IF YOU think this newspaper is heavy-handed when it comes to declining letters that criticize our work and opinions, then you missed last week’s letter to the editor from a Marshfield reader.

The scribbler got lambasted for not paying attention to “science” in regard to ruffed grouse and wolf management in Wisconsin.

We ran it even though the letter included a major factual error, because quite frankly, we try to give people their say without having to clean up every little mistruth.

Edward Blau wrote on the subject of declining ruffed grouse numbers, “It was the opinion of the Department of Natural Resources (DNR) that the West Nile virus was causing this decrease.”


I don’t mind getting ripped for being a conservative but if you’re going to criticize me for not paying attention to science, then you at least need to get the science right in your own opinion.

The truth of the matter is that the DNR never concluded that West Nile or any other new disease had a population-level impact on ruffed grouse populations in 2017, when the numbers plummeted.

They knew of the decline and started guessing at what might have caused it, deciding for the first time to engage in West Nile testing to determine what impacts it might have had. They also proposed to shorten the season to put less stress on the declining bird population.

But they never, ever said that West Nile was the cause.

That truth was restated last week by Kent Van Horn, who said the first-year results of West Nile sampling in Wisconsin, Michigan and Minnesota “don’t answer that question.

“The only thing we can say for certain is that there were grouse exposed to this virus that developed antibodies and survived,” he said.

What our readers should know is that this letter had little to do with grouse and everything to do with wolves, for it was just a new spin on a previous stance in favor of protecting wolves from state management.

It is that opinion from Blau that has far fewer flaws, for he is correct in stating that wolf populations can be self-regulating and that they also play a roll in managing deer numbers. All true.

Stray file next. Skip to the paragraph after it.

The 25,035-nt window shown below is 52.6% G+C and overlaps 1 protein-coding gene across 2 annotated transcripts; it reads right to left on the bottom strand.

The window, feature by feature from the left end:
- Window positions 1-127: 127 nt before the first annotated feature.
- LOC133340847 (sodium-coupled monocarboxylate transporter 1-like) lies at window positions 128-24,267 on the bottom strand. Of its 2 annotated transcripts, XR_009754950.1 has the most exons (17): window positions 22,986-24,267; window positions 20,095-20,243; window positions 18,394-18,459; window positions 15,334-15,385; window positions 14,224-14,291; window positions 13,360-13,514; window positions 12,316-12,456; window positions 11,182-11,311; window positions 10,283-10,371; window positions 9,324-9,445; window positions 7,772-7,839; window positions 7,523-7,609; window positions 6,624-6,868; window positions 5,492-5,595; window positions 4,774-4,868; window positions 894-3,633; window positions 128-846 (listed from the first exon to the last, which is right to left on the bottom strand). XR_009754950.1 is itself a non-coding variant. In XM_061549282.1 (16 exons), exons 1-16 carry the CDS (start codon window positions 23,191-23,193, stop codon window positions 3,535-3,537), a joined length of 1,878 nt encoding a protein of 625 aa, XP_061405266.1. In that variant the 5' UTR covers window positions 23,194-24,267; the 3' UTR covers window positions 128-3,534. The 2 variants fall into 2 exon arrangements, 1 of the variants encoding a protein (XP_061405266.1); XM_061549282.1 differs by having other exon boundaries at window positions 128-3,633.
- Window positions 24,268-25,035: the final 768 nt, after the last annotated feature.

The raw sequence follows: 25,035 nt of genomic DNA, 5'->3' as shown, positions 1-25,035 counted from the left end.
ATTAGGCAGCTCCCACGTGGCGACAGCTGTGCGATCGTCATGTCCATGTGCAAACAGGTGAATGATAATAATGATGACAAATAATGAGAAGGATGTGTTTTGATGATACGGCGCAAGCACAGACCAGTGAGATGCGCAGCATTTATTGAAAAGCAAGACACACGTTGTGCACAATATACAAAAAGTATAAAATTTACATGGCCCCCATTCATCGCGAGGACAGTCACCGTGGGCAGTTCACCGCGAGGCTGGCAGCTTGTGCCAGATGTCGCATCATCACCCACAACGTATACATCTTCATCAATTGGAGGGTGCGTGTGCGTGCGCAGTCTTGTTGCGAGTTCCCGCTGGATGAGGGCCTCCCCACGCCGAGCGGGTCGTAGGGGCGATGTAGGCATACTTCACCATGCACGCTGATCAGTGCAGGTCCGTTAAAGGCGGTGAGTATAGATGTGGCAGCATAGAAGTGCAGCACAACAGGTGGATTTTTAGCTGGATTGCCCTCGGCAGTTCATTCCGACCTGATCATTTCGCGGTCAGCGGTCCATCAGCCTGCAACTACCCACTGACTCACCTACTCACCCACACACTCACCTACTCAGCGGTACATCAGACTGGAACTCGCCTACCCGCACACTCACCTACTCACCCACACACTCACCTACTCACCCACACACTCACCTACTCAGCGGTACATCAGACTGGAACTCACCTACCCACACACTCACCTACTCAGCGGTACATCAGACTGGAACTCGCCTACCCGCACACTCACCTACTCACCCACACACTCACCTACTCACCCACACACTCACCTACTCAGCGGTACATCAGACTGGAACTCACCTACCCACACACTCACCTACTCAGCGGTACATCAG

I think he’s right on the subject that fewer deer would translate to less damage to natural flora, including white cedar and other saplings. And he’s right that fewer deer would mean a decrease in car vs. deer collisions.

Where we don’t see eye to eye on wolves — and never will — is in regard to the socially acceptable number of wolves that a modern society of hunters, ranchers and property owners should be forced to tolerate.

Those who want wolf management taken from the federal courts and given back to the states see nothing positive about the fact that right now, it appears wolf numbers are stalled or self-regulating at about 1,000 animals in Wisconsin.

They believe, and I’m a part of that group, that 350 wolves is a suitable number that meets all recovery criteria and that having nearly three times that population is a big problem.

Some of the conflicts include depredation on livestock and hunting dogs, along with severe impacts on local deer numbers and deer distribution on both public and private lands.

So thanks to Mr. Blau, I have a new reason to restate my support for bipartisan federal legislation that would remove wolves in Wisconsin, Michigan, Minnesota and Wyoming from protections under the Endangered Species Act.

Everything in life and nature is a balancing act, and it seems everyone has a slightly different opinion on what the right number of wolves should be.

Hunters like myself want a big deer population and we’re willing to sacrifice some saplings and more car/deer collisions to have a deer herd that provides lots of opportunity for pursuing one of our favorite sports.

It’s not all about science. The needs of a modern society dictate that there be some limitations put on wolf numbers. This isn’t the pre-Columbian period any more, and it’s not coming back any time soon.

The DNR has proven its ability to manage a sustainable population of gray wolves, for they have been doing it since the first recovery plan and state management plan were put into place decades ago.

What state wolf management would mean for Wisconsin is a return to reasonable wolf numbers instead of today’s overpopulation. Federal courts have been interfering with the wishes of federal and state wildlife experts, who have proposed on four different occasions to delist our wolves from protection under the Endangered Species Act.

Wolf proponents and the liberal judges they’ve found to back their court challenges want to use and abuse Wisconsin by forcing us to maintain a wolf overpopulation so they will someday spill over into Iowa, Illinois and other states that don’t have them — just like Minnesota’s wolves first moved into northwest Wisconsin to start this entire process.

That’s why U.S. Senators Ron Johnson (R-Wis.) and Tammy Baldwin (D-Wis.) have joined forces to propose legislation that would take federal courts out of the management picture.

Minnesota was seemingly fine with a population of more than 2,500 wolves but that doesn’t mean Wisconsin should have to do the same.

So that’s the real issue here, and it’s not about misreading science or facts. It’s about how many wolves we want to tolerate in this modern era.

And the longer this wolf mismanagement goes on, the more hunters who once supported wolf recovery are rethinking their priorities.